How has the seminar helped people? A man who had practiced law in South Dakota for three decades decided he “needed a change - something in his life wasn’t quite right. He was missing a sense of fulfillment.” After attending the seminar, he spends his time “as a consultant to lawyers, judges and law students seeking to improve their lives and professional skills” rather than spending the time in court. In fact, he became a facilitator for the Purpose Project seminars.

“What the workshop caused me to think about a lot was that while I loved most of my career as a trial lawyer, there were also many things I didn’t love,” said this man. “But it allowed me to reassess and realize that I can take the good from the practice of law ... and apply it in a way that I can continue to help people.”

Adapted from “Making life fulfillment less elusive” by Cati Vanden Breul in the Star Tribune, February 24, 2007, pages E1 & E3.

**** **** **** **** **** **** **** **** **** ****

Purpose is, of course, an aspect of personal identity. The modern approach to such questions is not to propose solutions or answers that apply to everyone but to encourage each person to seek answers inside himself or herself. This is the approach of Socrates: Know thyself. Each of us is a unique personality. We each must find our own sense of purpose.

In this case, the seminar organizers have found a niche that allows its message to be propagated effectively. Personal purpose is an issue affecting people close to retirement. There are many such people and they have money. Therefore, it is not out of the question to charge $125 for a seven-hour seminar that imparts understanding in the area of personal identity. Conceivably, some employers might be willing to pay all or part of the cost.

This web site approaches the question a bit differently. It does not propose a new enterprise that would allow its organizers and instructors to earn money. It is sponsored by no academic institution. Instead, the idea is to provide reading materials free of charge that are available on the Internet at a person’s leisure.

Like the “Project Purpose” seminar, those materials may inspire some to begin thinking productively about questions of personal identity. The payoff would come when communities of like-minded persons are formed who have access to cultural materials that address their particular interests and allow each person to pursue those purposes in the company of others. That way, our life experiences are enriched.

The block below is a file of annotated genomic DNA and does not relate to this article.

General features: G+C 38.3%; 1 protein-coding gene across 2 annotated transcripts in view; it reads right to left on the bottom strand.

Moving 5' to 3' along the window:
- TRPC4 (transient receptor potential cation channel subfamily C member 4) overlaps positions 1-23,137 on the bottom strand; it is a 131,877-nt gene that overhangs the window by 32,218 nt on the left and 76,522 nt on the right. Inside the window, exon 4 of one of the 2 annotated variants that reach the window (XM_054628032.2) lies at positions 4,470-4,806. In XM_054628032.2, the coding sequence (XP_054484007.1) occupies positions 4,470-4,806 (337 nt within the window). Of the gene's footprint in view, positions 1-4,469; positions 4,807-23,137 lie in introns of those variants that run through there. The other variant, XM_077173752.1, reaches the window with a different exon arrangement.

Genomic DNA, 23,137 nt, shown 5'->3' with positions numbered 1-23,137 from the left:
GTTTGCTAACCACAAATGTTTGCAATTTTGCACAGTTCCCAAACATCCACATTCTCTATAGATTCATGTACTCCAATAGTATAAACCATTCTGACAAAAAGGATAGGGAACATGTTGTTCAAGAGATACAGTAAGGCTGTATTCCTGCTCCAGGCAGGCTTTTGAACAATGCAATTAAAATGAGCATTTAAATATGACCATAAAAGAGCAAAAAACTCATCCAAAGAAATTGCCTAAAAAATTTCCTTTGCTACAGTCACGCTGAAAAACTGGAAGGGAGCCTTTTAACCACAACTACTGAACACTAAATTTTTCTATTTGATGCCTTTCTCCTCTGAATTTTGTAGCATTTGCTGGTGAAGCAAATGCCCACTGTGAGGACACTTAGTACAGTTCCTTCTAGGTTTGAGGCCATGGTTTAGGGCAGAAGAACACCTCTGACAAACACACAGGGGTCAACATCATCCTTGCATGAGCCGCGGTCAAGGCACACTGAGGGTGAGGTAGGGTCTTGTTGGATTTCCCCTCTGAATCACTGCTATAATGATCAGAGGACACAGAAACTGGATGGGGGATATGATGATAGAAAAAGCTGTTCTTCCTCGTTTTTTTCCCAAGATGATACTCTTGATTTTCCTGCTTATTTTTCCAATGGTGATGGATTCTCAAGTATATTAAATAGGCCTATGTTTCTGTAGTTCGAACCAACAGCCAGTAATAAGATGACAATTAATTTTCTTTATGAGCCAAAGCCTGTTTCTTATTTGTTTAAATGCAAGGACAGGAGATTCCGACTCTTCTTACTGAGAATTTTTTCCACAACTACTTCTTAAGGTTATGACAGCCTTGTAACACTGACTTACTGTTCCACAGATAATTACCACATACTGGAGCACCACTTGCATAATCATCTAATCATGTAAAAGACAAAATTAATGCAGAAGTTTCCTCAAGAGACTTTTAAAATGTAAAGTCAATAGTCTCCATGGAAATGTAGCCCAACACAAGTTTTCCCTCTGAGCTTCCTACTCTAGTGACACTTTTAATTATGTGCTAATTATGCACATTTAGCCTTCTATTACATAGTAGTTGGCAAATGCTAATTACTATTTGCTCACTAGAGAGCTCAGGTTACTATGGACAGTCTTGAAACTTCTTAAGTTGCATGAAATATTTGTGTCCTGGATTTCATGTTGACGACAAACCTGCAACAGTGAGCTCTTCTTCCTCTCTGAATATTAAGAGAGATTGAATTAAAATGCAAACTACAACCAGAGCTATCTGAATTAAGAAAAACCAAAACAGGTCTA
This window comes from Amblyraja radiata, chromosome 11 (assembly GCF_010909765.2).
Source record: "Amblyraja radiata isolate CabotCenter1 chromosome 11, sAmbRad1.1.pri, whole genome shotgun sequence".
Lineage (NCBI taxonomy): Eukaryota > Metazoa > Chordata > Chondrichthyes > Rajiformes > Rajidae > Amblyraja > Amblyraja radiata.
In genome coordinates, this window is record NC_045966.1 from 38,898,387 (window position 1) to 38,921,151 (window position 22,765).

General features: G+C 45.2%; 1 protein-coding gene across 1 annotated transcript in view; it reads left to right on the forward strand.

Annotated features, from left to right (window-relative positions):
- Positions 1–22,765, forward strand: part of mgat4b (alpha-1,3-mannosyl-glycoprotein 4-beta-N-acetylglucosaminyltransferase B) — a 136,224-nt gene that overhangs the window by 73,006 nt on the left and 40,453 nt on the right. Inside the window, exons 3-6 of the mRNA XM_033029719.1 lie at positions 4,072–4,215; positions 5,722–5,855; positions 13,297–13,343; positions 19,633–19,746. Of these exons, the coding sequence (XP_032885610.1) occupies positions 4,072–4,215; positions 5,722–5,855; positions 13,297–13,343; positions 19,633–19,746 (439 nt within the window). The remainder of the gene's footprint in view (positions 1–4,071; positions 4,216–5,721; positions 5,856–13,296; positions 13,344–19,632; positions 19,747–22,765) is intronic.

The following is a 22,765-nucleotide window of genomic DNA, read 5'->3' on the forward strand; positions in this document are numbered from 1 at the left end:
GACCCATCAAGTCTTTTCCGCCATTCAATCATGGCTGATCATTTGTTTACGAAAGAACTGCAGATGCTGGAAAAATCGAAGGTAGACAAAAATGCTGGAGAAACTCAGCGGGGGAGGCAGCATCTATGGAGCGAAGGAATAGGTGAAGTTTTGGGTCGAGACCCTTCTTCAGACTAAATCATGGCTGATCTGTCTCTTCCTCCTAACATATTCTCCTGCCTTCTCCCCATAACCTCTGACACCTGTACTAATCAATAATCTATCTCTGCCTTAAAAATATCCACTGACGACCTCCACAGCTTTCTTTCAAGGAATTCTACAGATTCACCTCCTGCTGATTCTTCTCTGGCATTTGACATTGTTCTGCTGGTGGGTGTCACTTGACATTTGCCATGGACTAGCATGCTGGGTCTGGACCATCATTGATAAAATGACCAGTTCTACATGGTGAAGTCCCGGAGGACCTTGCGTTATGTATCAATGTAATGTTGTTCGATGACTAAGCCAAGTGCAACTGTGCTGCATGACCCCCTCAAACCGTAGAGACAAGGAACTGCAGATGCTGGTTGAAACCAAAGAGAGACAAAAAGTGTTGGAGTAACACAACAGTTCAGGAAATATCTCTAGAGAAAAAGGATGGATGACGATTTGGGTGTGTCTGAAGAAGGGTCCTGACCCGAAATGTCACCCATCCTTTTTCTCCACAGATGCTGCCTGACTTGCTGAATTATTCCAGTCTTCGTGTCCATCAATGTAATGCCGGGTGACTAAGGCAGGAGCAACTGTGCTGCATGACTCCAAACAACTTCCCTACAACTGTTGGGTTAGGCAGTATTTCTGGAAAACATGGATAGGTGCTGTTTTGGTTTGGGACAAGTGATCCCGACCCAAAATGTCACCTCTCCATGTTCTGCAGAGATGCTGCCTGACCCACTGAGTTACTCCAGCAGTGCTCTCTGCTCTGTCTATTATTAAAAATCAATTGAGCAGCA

The web site also has a political dimension. In a society filled with exploitative messages, people need personal space to decide who they are and what they truly want before the exploiters intrude with their insistent messages. If we are Americans, we want to pursue our own vision of what America is and is meant to be. We need strength of conviction to say “no” to those who would misrepresent our national interests or define us in ways that serve a narrow partisan end.

We may decide, for instance, that is not “the American way” or in America’s best interests to spend hundreds of billions of dollars and support the maiming and death of thousands of our fellow countrymen in order to “bring freedom and democracy” by force of arms to Iraq or to Iran. Maybe George Washington’s parting advice to Americans to avoid foreign entangling alliances was not so benighted.

Maybe the founder of our country knew something that today’s pundits who sneer at opponents of U.S. “exceptionalism” as being “naysayers” and ‘isolationists” do not know. Compared with the talkers who urge the squandering of our resources and traditions to chase imperialist dreams, Washington actually did something. His example of caution and self-restraint gave us a future.

But the question goes far beyond the political questions of our day. It gets at the spiritual roots of our nation. Identity is at the core of national purpose. It may help to set a political and cultural agenda that strengthens our community and invigorates our personal lives in the long run.